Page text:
Sunday, April 24, 2005

Justice well served

I've spent a chunk of time in Judge John Coughenour's federal courtrooms, particularly during the trials of the Washington State Militia in Seattle and the Montana Freemen in Billings. (See In God's Country for more details.)

He probably has more experience in dealing with far-right conspiracy theories -- particularly so-called "constitutionalist" pseudo-legal theories -- than any other federal judge. He also is the epitome of the "no-nonsense judge": blunt, plain-spoken, impatient with obfuscation. And there's no room for any kind of folderol, whether from attorneys or their clients or jurors.

So I was more than a little amused to read of Coughenour's latest courtroom confrontation with a constitutionalist scam artist in a Seattle P-I report:
Anderson's Ark moved client cash into overseas bank accounts and falsely deducted the funds from income tax returns as consulting or management expenses, the government said. In order to make the deductions look legitimate, Anderson's Ark told its clients to send the money through an Anderson's Ark affiliate to a shell company operated by co-defendant Richard Marks, prosecutors said.

Convicted leaders of the scam included brothers Keith and Wayne Anderson, and Karolyn Grosnickle, who ran the operational headquarters out of a home in Hoodsport in Mason County.

The Anderson brothers and Marks represented themselves in the proceedings, which were notable for lengthy political harangues.

Marks challenged Coughenour yesterday, asking: "What kind of a court are you running here?" He got a quick response from the judge: "I'll have you bound and gagged if you don't stop to listen to me."

Marks proclaimed: "I have repeatedly challenged the jurisdiction of this court. This court is committing treason. You judge, are committing treason ... when you usurp the authority of the Constitution." Then he launched into an incomprehensible monologue challenging the court's jurisdiction, which centered on his true identity being that of a "human being" rather than a "fictitious legal entity."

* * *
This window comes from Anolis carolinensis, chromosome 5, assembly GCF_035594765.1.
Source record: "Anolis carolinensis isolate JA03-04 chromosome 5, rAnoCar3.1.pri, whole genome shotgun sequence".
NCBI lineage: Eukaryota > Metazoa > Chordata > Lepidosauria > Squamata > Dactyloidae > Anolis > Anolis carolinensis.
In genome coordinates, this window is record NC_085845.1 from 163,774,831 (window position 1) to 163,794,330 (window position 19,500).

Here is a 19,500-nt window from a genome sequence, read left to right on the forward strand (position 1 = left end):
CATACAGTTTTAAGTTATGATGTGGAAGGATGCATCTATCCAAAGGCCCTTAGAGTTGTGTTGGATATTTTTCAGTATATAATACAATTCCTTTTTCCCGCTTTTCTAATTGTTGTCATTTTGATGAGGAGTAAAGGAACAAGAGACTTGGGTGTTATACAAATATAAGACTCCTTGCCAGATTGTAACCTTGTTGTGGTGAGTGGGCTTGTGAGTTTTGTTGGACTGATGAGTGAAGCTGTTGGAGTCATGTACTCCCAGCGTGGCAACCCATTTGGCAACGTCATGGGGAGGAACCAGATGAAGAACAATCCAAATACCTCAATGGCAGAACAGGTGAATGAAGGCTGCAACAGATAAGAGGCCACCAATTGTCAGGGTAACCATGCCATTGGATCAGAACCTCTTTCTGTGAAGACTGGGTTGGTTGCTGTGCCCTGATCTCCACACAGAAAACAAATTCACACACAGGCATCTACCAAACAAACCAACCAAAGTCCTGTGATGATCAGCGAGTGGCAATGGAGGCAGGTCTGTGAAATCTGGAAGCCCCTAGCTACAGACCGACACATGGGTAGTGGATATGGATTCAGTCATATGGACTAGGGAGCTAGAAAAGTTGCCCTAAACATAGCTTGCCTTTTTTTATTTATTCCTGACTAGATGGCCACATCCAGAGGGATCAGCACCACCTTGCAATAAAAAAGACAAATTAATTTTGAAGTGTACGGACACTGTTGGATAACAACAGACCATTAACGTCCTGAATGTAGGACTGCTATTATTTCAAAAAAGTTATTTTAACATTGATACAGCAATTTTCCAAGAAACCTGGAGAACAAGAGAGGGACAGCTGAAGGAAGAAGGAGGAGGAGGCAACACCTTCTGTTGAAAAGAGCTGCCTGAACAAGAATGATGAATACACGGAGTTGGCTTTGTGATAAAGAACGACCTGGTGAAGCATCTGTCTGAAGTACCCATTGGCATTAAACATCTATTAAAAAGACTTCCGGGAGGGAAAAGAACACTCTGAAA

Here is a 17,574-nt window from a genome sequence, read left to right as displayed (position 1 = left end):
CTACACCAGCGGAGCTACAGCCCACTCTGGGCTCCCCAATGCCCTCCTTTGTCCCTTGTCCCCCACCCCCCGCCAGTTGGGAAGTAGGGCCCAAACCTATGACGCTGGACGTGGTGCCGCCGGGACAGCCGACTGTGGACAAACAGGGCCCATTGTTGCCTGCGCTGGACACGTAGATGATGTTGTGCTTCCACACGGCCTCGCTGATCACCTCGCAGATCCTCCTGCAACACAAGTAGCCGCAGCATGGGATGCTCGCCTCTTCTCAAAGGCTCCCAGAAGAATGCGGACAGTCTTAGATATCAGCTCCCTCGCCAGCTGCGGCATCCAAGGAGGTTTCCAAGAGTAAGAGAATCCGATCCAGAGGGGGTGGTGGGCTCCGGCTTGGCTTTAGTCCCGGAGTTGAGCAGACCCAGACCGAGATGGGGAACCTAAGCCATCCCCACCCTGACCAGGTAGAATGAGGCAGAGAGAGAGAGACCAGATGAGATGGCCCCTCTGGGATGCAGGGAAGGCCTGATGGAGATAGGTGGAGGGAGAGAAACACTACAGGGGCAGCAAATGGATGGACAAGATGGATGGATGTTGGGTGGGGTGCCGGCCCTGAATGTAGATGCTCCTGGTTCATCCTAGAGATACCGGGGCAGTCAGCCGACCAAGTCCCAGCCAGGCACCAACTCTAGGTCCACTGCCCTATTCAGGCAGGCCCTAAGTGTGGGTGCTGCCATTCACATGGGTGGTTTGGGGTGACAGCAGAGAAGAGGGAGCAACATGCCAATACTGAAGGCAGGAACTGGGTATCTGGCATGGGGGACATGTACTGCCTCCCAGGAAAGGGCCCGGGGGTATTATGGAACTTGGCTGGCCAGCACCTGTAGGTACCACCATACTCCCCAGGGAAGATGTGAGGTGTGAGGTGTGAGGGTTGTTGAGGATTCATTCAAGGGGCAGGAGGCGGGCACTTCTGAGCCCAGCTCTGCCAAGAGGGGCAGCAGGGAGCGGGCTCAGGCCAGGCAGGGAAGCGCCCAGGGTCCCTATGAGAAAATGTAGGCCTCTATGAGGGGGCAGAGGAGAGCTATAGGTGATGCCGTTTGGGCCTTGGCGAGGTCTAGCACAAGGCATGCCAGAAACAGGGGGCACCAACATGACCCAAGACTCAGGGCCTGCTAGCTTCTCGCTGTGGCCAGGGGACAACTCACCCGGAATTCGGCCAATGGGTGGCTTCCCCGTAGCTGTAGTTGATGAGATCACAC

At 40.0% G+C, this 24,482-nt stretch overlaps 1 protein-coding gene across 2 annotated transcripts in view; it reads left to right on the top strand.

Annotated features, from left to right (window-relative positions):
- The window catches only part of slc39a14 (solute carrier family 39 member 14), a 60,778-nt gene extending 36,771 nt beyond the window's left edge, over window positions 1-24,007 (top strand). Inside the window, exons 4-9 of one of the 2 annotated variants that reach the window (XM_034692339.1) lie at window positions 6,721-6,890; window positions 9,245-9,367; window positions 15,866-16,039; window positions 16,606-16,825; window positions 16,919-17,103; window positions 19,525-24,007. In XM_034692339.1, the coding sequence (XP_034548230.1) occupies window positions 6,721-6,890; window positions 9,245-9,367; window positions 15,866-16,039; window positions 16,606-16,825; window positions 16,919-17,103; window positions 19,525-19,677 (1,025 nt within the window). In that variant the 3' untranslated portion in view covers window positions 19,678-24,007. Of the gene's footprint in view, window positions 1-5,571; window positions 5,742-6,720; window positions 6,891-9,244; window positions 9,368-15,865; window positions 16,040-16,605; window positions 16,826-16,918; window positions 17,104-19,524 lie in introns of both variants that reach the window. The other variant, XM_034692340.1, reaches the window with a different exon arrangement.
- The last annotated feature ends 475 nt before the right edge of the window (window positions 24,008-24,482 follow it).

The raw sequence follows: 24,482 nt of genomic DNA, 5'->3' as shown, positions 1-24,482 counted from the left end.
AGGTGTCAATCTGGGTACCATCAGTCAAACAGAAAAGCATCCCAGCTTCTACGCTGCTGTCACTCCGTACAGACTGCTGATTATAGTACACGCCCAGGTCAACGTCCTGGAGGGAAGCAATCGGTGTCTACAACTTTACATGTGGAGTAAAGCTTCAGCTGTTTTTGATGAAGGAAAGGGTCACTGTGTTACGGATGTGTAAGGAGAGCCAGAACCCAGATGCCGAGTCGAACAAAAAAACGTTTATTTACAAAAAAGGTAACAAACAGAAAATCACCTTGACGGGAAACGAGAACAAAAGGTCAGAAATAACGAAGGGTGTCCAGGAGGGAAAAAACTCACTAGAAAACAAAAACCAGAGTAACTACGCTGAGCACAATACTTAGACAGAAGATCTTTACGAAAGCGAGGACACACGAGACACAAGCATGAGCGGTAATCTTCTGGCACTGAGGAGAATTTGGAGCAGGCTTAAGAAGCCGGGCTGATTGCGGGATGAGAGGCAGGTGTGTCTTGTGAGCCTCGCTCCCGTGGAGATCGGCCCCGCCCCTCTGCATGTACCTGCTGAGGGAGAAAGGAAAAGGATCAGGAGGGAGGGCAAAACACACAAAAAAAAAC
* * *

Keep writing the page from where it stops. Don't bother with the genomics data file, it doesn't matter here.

Coughenour cut him off and asked Corey Smith of the Justice Department's Tax Division for his sentence recommendation. Smith noted Marks' "utter lack of contrition" and recommended 25 years in prison.

The attorney from the Justice Department's Tax Division at the hearing, Corey Smith, boiled it down to the fundamentals:
Smith rose and told Coughenour "some of these Anderson Ark members might look at Mr. Anderson as a slightly odd man. I would submit that is not the case. Mr. Anderson is a financial predator. Mr. Anderson is a professional con artist."

I've described the ways other far-right ideologues are actually running relatively lucrative cons. It's pretty much endemic to the extremist right, in fact. For that matter, it would be fair to say their ideology is a scam as well.

I don't know about Bill Frist, but I happen to think the federal judiciary functions well at serving the American public and the interests of justice. Judge Coughenour is the ultimate example of that. Though the people he just put away, no doubt, are more than happy to partake in all that talk about "black-robed tyrants."

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